The second type of treeing, known as "water treeing," is observed when the insulation material is simultaneously exposed to moisture and an electric field. This mechanism is much more gradual than electrical treeing, requiring an extended period of time to cause the degree of damage that affects the insulation characteristics of the distribution cable. However, since water treeing occurs at considerably lower electrical fields than required for the formation of electrical trees, this phenomenon is a leading cause of reduced service life of cables which allow water entry to the conductor region, whether through diffusion or some other mechanism.

Efforts have been made to prepare cables which are resistant to water treeing, an example of this approach being the teachings of Bahder in U.S. Pat. No. 4,354,992. Here, a method of fabricating a cable is described wherein a particular extrusion sequence allows a swelling of the insulation which results in a reduced number and size of voids which are precursors of trees. In addition. pressure curing the cable above its melting point followed by cooling under pressure was found to further improve resistance to trees.

In another approach, cable deterioration is minimized by limiting the amount of water which can enter the cable interior. Examples of this technique can be illustrated by U.S. Pat. No. 3,252,834 to Vincent, wherein a composition comprising a polyester resin, a silicone resin, an insecticide and a solvent is used to coat the interior of the cable, and U.S. Pat. No. 4,845,309 to Vincent et al., wherein a curable silicone "water block" is pumped into the cable's interior and subsequently crosslinked.

Yet another method used to prevent the degradation of cable insulation comprises filling the cable interior with an oil. Thus, U.S. Pat. No. 3,527,874 to Hayami teaches the use of silicon (sic) oil, or a silicon-hydrocarbon oil mixture, to fill the interstices between the conductor and insulation of an electrical distribution cable. Hayami teaches using low viscosity oils which can flow or exude through the cable's insulation layer. Thus the positive effects of the oil on the insulation would be lost when the oil leaks or exudes from the cable interior.

It is also known that water treeing can be reduced by the incorporation of an anti-tree additive (e.g., various organo silanes) directly into the insulation composition of the cable at time of manufacture.

The above described methods only address the issue of how to inhibit the formation of trees and the associated deterioration of insulation integrity. It will, however, be recognized that a vast network of underground cable is already in place wherein the cable either has not been treated according to one of these procedures or it has degenerated significantly despite such efforts and is therefore subject to premature failure. As a partial answer to industry's desire to extend the useful life of existing underground cables, it has been found that certain tree retardants can be introduced into the cable's interior to partially restore the insulation performance. An example of such a cable reclamation technique is found in U.S. Pat. No. 4,372,988 to Bahder. This patent teaches a method for reclaiming electrical distribution cable which comprises' purging the cable with a desiccant gas: then supplying, in a continuous fashion, a tree retardant liquid, such as polydimethylsiloxane fluid, to the interior of the cable. This disclosure also suffers from an above mentioned disadvantage in that the fluid can exude or leak from the cable, and this reference addresses the potential loss of fluid by providing reservoirs which can maintain a constant fluid level, further adding to the complexity of this system. A similar method was proposed by Vincent et al. in U.S. Pat. No. 4,766,011, wherein the tree retardant fluid was selected from a particular class of aromatic alkoxysilanes. Again, the tree retardant fluid was supplied to the interstices of the conductor of the cable. However, fluid of this prior art disclosure could be polymerized within the water tree voids in the insulation and therefore would not leak out of the cable.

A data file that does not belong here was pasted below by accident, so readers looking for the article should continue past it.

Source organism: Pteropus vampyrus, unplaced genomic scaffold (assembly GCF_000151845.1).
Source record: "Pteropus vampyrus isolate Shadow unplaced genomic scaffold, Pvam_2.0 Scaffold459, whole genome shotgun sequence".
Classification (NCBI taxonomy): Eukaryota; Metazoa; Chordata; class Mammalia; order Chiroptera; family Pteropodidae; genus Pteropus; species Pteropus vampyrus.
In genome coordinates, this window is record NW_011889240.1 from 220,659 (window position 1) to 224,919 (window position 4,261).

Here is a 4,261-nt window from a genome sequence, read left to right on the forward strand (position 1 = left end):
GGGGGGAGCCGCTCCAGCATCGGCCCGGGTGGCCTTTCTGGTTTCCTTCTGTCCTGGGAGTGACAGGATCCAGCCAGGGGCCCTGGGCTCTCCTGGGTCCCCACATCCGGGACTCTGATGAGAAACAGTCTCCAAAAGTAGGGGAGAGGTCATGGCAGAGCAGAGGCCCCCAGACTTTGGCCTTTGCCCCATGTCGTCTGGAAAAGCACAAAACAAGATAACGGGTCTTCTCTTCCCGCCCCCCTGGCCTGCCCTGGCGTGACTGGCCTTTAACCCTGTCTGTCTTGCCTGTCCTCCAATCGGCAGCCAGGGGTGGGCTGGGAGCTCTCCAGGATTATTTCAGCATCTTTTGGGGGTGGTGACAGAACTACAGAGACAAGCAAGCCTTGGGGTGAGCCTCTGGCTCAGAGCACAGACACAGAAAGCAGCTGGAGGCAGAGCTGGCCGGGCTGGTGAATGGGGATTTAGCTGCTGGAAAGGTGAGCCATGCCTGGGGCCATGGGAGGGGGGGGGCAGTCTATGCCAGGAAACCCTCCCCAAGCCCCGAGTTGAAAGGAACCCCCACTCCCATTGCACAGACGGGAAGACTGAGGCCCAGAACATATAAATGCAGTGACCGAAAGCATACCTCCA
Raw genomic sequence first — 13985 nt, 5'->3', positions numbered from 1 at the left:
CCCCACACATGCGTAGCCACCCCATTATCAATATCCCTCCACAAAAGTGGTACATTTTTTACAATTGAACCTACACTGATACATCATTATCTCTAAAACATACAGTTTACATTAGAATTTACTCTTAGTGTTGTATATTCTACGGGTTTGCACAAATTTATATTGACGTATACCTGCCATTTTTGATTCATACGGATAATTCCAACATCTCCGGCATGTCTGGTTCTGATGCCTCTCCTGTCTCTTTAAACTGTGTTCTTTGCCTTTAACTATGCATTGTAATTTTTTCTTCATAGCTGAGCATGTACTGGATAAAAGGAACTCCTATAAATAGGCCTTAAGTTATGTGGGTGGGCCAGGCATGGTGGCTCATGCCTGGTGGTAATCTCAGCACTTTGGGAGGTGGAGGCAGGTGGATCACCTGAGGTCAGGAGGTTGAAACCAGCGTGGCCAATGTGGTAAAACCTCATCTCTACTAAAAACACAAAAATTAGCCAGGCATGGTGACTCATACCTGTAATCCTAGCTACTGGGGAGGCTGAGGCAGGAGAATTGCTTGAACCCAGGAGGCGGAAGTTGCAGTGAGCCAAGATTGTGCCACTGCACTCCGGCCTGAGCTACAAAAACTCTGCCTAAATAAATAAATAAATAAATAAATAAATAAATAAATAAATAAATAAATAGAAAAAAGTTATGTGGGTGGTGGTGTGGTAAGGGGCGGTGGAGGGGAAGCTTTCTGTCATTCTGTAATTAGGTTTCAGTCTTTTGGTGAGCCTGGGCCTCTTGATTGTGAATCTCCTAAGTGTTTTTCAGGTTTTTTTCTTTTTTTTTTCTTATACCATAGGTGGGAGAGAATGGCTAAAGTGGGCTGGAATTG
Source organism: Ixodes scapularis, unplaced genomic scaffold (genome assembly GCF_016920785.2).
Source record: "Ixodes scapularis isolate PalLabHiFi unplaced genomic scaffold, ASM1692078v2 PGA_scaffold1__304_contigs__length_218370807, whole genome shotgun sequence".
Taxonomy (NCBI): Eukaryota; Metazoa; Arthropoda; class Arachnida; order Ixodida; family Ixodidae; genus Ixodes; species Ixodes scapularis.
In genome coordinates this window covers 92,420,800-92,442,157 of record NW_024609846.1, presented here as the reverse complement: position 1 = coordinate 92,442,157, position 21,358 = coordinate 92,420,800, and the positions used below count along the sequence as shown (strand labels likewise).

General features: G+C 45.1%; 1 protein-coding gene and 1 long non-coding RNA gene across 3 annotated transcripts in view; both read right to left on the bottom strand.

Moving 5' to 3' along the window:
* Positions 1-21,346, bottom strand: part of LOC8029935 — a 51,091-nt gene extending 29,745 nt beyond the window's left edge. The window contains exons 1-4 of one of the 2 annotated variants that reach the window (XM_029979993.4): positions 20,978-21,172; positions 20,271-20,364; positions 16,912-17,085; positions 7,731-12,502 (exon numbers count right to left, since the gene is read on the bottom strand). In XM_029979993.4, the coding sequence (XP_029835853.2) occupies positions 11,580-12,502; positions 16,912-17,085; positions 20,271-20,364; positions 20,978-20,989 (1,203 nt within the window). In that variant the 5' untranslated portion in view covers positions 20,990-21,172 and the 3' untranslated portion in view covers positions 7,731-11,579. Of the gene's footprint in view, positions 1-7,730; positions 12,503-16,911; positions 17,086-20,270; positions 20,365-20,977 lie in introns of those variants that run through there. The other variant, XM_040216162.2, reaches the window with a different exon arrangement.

Such reclamation methods are effective to an extent, but typically require complicated and specialized equipment to pump the restorative fluid into the relatively tight confines of the cable's interior, even when the fluid has a very low viscosity. The result is that a contractor often finds it economically equivalent, or even advantageous, to completely replace a cable once it has deteriorated rather than avail himself of one of the above restorative methods.

SUMMARY OF THE INVENTION

Applicant has now discovered an improved method for the restoration of underground electrical distribution cable which overcomes the aforementioned drawback. Unlike the prior art, the instant reclamation method comprises contacting the exterior of the cable with a restorative fluid which is a mixture of a silane antitreeing agent and a carrier dielectric oil. This method takes advantage of the fact that, in general, electrical cable used in underground residential distribution is encased in a plastic conduit so that the restorative fluid can fill the void space between the cable and the conduit. Since the cross-sectional area of this void space is relatively large when compared to that available to a fluid entering the cable's interior, there is no need for complex pumping equipment and even filling by gravity is feasible. Moreover, it has surprisingly been discovered that this method is much more efficient in saturating the damaged insulation of the cable with the antitreeing silane than the methods of the prior art, particularly when the restorative fluid is a mixture of one of the aromatic silanes disclosed by the above cited U.S. Pat. No. 4,766,011 to Vincent et al. and a polydimethylsiloxane oil. Additionally, the instant method permits the restoration of cable having a solid conductor, in which case an antitreeing agent can not be introduced into the cable's interior as suggested by the prior art. This would, of course, also hold true in the case of stranded conductor cable which has been filled with a polymerized water block composition.